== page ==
victim's paper crane donated to WWII air base in Utah
A paper crane folded by Sadako Sasaki, a young Japanese victim
of the Hiroshima atomic bombing who died of leukemia a decade after
the attack, was donated Saturday to a former training site for World
War II bomb crews.
Yuji Sasaki, 47, Sadako's nephew, donated her origami crane to
Utah's Historic Wendover Airfield Museum ahead of the 72nd
anniversary of the Hiroshima atomic bomb on Aug. 6, 1945.
Sadako became an icon for peace after folding more than a
thousand origami paper cranes while being treated for leukemia 10
years after the bombing. She died at the age of 12 in 1955.
The donation was made in a ceremony inside the hangar that once
housed the B-29 Enola Gay aircraft, which dropped the atomic bomb on
the western Japan city.
"The peace that Sadako wished for is instilled in this paper
crane that Sadako folded," Yuji said.
"I hope my presentations will continue to promote peace between
Japan and the United States."
Sadako's family has sent her cranes around the world from Europe
to South America to promote peace.
The Historic Wendover Airfield Museum is the sixth location in
the United States to receive a crane from the Sasaki family, joining
sites including Pearl Harbor and the Harry S. Truman Library in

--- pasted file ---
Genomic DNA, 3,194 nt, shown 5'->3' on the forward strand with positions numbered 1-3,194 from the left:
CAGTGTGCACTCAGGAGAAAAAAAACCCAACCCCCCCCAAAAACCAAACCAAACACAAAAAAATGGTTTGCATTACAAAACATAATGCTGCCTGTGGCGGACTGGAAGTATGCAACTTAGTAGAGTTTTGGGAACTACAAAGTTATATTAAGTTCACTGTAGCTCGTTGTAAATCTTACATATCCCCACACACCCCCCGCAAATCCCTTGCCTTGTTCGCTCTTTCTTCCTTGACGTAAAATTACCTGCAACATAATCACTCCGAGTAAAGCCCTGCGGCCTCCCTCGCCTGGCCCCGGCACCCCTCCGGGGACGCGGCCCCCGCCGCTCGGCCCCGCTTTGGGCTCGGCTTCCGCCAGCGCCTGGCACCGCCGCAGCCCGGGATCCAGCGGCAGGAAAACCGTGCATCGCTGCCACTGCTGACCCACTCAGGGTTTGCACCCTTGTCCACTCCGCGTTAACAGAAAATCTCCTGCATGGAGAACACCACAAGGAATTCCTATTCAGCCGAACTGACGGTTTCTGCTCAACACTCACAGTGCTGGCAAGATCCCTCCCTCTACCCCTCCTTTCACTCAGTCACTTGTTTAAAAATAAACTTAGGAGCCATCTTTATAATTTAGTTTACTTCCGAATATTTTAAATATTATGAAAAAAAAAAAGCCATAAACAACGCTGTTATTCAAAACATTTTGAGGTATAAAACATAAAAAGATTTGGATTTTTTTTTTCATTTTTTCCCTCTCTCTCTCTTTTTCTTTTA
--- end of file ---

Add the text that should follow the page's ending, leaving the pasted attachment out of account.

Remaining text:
"For the first time, two sides -- one representing those that
dropped the atomic bomb and the other, victim -- come together in the
United States of America not with enmity in their hearts, but
thoughts of reconciliation," Edwin Hawkins, a Japan-born retired
Air Force colonel and former president of the Japan-America Society
of Hawaii, said at the ceremony.
The donation "speaks powerfully to the power of reconciliation,"
A plaque in her exhibit reads: "This exhibit is presented
neither as an apology nor condemnation of actions by either country
during World War II, but rather a hope for nations to resolve
conflicts without having to resort to wars and the inevitable
The plaque introduces Sadako as "a young victim of the Hiroshima
bombing, and yet she exhibited hope for the future in an innocent and
optimistic way." (Aug. 5)